China's High-Tech Exports: Myth and Reality

National Graduate Institute for Policy Studies (GRIPS) Discussion Paper No. 11-05

14 Pages Posted: 17 Jun 2011

See all articles by Yuqing Xing

Yuqing Xing

National Graduate Institute for Policy Studies

Date Written: June 14, 2011

Abstract

China’s leading position in high-tech exports is a myth created by outdated trade statistics, which are inconsistent with the trade based on global supply chains. Assembled high-tech products, made with imported key parts and components, accounted for 82% of China’s high-tech exports. Current trade statistics mistakenly credit entire values of these assembled products to China, thus greatly inflate the export value. For instance, in 2009 China’s export in the iPhone amounted US $4.6 billion, of which only 3.6% was the value added by Chinese workers; its annual export in laptop PC valued at US $52 billion, but assembly accounted for only 3% of the gross value. In addition, 83% of China’s high-tech exports was attributed to foreign invested firms, in particular Taiwanese owned companies. Taiwan-IT companies have relocated 95% of their production/assembly capacity into and transferred mainland China to a top assembler of information and communication technology, such as laptop PCs, digital cameras and all i-products.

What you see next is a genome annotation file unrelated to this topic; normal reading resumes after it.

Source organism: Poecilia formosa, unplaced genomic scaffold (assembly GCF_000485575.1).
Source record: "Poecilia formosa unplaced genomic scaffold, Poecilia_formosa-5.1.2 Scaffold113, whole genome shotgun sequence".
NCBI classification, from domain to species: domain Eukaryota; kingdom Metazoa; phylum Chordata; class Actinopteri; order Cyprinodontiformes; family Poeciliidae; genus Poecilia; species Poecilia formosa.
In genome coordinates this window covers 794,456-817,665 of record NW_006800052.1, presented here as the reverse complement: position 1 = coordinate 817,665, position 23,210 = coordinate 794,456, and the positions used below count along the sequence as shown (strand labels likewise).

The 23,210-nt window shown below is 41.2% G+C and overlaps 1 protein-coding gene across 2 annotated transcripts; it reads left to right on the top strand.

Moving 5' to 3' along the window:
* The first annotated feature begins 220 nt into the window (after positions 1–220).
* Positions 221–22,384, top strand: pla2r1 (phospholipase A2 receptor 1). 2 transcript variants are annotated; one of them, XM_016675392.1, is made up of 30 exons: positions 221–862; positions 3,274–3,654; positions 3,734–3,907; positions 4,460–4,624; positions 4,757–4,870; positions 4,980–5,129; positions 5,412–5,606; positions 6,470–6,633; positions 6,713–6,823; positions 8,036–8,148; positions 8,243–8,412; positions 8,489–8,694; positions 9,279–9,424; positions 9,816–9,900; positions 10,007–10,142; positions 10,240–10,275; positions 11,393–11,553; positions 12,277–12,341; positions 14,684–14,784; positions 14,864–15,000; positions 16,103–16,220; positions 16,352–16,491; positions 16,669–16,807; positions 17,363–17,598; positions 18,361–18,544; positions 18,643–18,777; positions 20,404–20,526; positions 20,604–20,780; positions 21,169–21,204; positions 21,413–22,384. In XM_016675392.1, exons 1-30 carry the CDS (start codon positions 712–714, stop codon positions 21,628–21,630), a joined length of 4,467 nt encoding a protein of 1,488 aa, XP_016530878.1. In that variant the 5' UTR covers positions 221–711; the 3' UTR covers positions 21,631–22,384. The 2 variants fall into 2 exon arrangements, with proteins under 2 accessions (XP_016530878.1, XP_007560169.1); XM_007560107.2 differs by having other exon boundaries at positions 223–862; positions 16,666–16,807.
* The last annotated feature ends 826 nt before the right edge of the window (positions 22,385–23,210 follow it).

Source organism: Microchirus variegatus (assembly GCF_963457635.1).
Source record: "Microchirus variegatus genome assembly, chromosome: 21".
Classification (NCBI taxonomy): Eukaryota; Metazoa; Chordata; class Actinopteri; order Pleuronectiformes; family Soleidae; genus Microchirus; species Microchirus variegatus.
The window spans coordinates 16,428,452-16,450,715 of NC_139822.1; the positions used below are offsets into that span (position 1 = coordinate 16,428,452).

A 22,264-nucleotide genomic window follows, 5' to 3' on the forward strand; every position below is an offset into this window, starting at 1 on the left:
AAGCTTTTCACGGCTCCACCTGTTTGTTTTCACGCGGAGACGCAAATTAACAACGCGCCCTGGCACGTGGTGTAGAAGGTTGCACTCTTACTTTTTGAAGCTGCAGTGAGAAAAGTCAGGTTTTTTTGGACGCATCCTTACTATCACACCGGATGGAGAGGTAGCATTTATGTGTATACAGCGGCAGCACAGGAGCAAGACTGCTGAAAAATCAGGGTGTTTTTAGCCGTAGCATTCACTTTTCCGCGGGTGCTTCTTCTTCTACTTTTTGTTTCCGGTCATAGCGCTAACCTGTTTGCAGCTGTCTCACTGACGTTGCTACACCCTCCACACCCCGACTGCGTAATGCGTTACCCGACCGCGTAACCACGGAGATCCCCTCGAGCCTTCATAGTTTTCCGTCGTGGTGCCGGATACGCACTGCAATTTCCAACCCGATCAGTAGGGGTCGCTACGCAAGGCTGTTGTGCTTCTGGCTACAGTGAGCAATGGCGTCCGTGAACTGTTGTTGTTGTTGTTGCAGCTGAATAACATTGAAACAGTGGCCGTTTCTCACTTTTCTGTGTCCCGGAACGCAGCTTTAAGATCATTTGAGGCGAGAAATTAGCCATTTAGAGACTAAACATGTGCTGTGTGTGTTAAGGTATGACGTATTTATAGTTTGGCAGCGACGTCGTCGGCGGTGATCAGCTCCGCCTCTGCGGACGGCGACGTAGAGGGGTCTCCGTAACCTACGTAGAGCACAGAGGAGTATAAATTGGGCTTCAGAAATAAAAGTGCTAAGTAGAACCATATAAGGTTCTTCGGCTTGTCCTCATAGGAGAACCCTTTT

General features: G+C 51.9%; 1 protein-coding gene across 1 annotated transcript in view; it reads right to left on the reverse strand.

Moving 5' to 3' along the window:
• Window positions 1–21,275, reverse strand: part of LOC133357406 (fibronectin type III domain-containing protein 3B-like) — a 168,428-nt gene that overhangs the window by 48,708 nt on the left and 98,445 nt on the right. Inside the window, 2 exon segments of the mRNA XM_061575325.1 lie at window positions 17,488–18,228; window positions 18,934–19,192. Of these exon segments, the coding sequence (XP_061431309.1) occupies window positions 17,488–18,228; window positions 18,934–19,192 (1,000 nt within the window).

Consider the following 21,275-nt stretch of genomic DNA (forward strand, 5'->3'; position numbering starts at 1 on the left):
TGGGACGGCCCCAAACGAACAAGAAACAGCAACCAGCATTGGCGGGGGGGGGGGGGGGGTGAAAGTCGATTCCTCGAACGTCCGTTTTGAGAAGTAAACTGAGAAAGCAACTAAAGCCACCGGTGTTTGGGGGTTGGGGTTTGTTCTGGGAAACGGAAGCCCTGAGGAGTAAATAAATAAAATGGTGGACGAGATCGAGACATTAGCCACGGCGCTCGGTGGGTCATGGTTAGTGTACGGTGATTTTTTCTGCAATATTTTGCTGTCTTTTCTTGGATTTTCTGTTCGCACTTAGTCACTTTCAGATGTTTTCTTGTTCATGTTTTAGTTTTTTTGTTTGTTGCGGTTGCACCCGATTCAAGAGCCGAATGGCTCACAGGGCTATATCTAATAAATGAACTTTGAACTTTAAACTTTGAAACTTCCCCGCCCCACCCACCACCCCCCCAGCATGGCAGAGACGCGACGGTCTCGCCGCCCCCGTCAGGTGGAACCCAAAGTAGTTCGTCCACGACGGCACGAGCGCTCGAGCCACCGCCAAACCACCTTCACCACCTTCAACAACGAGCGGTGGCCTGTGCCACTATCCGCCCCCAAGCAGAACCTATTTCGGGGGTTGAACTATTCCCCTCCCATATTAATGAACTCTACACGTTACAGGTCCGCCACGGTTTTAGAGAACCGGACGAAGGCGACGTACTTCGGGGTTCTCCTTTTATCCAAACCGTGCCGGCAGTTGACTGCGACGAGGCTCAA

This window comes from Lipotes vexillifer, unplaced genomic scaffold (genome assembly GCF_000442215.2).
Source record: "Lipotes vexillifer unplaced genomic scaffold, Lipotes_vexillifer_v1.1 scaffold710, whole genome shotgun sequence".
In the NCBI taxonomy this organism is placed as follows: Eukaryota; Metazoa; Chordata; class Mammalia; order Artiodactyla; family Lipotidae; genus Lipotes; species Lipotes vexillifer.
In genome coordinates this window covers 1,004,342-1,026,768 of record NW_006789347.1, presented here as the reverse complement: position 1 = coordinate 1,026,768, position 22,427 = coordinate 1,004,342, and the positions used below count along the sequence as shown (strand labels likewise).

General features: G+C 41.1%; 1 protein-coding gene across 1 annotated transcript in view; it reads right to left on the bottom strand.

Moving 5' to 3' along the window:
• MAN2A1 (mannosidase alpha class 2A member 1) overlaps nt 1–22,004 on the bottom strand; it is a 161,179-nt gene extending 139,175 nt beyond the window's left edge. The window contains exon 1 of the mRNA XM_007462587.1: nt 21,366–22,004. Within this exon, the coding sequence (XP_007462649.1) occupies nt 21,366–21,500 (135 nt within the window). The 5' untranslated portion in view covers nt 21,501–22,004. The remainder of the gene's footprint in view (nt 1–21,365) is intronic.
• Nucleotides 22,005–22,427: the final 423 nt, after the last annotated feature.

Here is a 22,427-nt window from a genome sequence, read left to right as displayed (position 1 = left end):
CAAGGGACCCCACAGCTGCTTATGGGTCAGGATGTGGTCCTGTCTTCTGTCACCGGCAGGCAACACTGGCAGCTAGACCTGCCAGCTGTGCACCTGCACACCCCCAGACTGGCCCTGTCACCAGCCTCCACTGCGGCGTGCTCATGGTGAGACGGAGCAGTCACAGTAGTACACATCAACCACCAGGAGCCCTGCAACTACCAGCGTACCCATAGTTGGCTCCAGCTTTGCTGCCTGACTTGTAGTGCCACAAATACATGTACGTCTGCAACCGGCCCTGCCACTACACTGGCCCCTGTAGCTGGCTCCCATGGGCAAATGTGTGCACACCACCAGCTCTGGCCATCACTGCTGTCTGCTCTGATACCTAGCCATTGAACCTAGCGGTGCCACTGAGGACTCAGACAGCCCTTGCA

Keywords: China, High-Tech, iPhone

JEL Classification: F1

Suggested Citation

Xing, Yuqing, China's High-Tech Exports: Myth and Reality (June 14, 2011). National Graduate Institute for Policy Studies (GRIPS) Discussion Paper No. 11-05. Available at SSRN: https://ssrn.com/abstract=1865013 or http://dx.doi.org/10.2139/ssrn.1865013

Yuqing Xing (Contact Author)

National Graduate Institute for Policy Studies ( email )

Japan
81-3-6439-6141 (Phone)
81-3-6439-6010 (Fax)

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